The landmark Abraham Accords that Israel has struck with two Gulf states are an opportunity for the Palestinians and have not come at their “expense,” Foreign Minister Gabi Ashkenazi said Sunday.
The UAE and Bahrain broke decades of Arab consensus with their move, condemned as a “stab in the back” by Palestinian leaders for abandoning the position that there would be no relations with the Jewish state until it made peace with the Palestinians.
But at the Manama Dialog, a regional security conference, Ashkenazi said that the diplomatic shift could help resolve the Palestinian-Israeli conflict, after talks between the two sides were frozen in 2014.
“The Abraham Accords do not come at the expense of the Palestinians. Quite the opposite, they are an opportunity that should not be missed,” he said in a virtual address.
“I call on the Palestinians to change their minds and enter direct negotiation with us without preconditions. This is the only way to solve this conflict,” he said.
“We believe as Israel moves from annexation to normalization, there is a window to solve this conflict,” he said, referring to Prime Minister Benjamin Netanyahu agreeing to put annexation plans on hold in return for the normalization deal.
The United States, which brokered the Abraham Accords, has been intensively negotiating for more Arab nations to come on board, notably Saudi Arabia, the biggest Gulf power.
Saudis to sign up?
Mutual concern over Iran has gradually brought Israel and Gulf nations closer, and there were reports last month that Prime Minister Benjamin Netanyahu had held secret talks in Saudi Arabia, fueling speculation a normalization accord could be in the making.
Riyadh, however, denied that the meeting, reportedly between Netanyahu and Saudi Crown Prince Mohammed bin Salman in Neom, had occurred.
Saudi Foreign Minister Prince Faisal bin Farhan told AFP in Manama Saturday that the kingdom’s position remained resolute.
“We’ve been quite clear that in order for us to proceed with normalization we will need to see a settlement of the Palestinian dispute and the formation of a viable state of Palestine along the lines envisioned in the 2002 Arab Peace Initiative,” he said.
“Without a settlement between the Palestinians and the Israelis we are not going to see true peace and stability in the region.”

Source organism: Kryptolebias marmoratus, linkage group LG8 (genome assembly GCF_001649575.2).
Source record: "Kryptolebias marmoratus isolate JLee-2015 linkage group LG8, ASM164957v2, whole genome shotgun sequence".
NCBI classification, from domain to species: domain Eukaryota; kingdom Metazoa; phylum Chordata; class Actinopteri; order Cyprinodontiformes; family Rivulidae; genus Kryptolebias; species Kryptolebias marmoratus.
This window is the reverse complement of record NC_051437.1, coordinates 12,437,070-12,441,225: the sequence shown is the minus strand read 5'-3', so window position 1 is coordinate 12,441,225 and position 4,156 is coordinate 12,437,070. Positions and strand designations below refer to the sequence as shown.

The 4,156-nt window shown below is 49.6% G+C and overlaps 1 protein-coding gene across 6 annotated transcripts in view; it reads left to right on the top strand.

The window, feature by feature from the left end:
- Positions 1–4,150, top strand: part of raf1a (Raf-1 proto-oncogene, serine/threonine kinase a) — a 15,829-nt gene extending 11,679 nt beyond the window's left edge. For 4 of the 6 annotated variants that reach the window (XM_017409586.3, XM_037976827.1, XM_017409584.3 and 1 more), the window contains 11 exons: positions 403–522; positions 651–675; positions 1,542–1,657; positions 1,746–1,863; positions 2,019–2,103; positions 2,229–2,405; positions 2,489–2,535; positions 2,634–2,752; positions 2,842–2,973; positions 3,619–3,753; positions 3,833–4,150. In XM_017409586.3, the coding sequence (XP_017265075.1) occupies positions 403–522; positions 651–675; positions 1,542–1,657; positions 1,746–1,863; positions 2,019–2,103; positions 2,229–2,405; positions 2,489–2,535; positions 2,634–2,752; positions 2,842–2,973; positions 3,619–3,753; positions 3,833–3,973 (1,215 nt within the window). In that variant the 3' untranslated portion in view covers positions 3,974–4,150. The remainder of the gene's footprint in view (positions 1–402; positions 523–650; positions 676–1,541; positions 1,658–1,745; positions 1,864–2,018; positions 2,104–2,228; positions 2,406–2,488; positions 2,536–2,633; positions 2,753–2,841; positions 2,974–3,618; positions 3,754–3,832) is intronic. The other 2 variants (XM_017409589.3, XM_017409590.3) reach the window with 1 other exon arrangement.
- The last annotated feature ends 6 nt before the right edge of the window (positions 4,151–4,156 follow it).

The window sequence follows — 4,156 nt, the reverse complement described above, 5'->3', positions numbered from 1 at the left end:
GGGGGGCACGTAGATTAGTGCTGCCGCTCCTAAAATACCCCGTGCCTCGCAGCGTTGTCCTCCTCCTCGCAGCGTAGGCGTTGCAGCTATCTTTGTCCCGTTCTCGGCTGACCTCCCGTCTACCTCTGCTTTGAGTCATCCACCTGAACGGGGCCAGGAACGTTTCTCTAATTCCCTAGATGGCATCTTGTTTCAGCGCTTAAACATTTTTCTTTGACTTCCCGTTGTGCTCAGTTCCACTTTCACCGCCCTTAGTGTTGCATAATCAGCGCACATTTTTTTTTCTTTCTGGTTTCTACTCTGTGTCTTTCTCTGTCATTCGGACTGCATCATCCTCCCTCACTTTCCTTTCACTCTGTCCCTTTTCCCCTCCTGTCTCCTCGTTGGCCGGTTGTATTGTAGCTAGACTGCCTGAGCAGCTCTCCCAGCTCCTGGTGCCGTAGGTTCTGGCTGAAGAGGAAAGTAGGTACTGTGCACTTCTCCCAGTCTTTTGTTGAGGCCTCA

Asked whether that effectively ruled out the establishment of ties with Israel anytime soon, he said he was “optimistic that there is a path toward a resolution between the Palestinians and Israelis.”
However, at the conference, Prince Turki al-Faisal, the Saudi former intelligence chief who is said to be close to the top leadership, gave voice to the strong support that the Palestinian cause still has in the region, with a fiery presentation to Sunday’s Manama meeting.
He accused Israel of falsely depicting itself as a “small, existentially threatened country, surrounded by bloodthirsty killers who want to eradicate her from existence,” while in fact, he said, it was a might nuclear power.
The two-state solution was the only “fair solution” for Palestinian refugees, he said, accusing Israel of forcibly evicting Palestinians and destroying villages.
“You cannot treat an open wound with palliatives and painkillers. The Abraham Accords are not divine writ.”
Ashkenazi, in his comments right after the Saudi royal concluded his opening remarks, briefly referred to Al-Faisal’s speech. “At the beginning of my remarks I would like to express my regret on the comments of the Saudi representative. I don’t believe that they reflect the spirit and the changes taking place in the Middle East,” he said, speaking via video from Jerusalem.
He also later tweeted: “The false accusations of the Saudi representative at the Manama Conference do not reflect the facts or the spirit and changes the region is undergoing. I rejected his remarks and emphasized that the ‘blame game’ era is over. We are at the dawn of a new era. An era of peace.”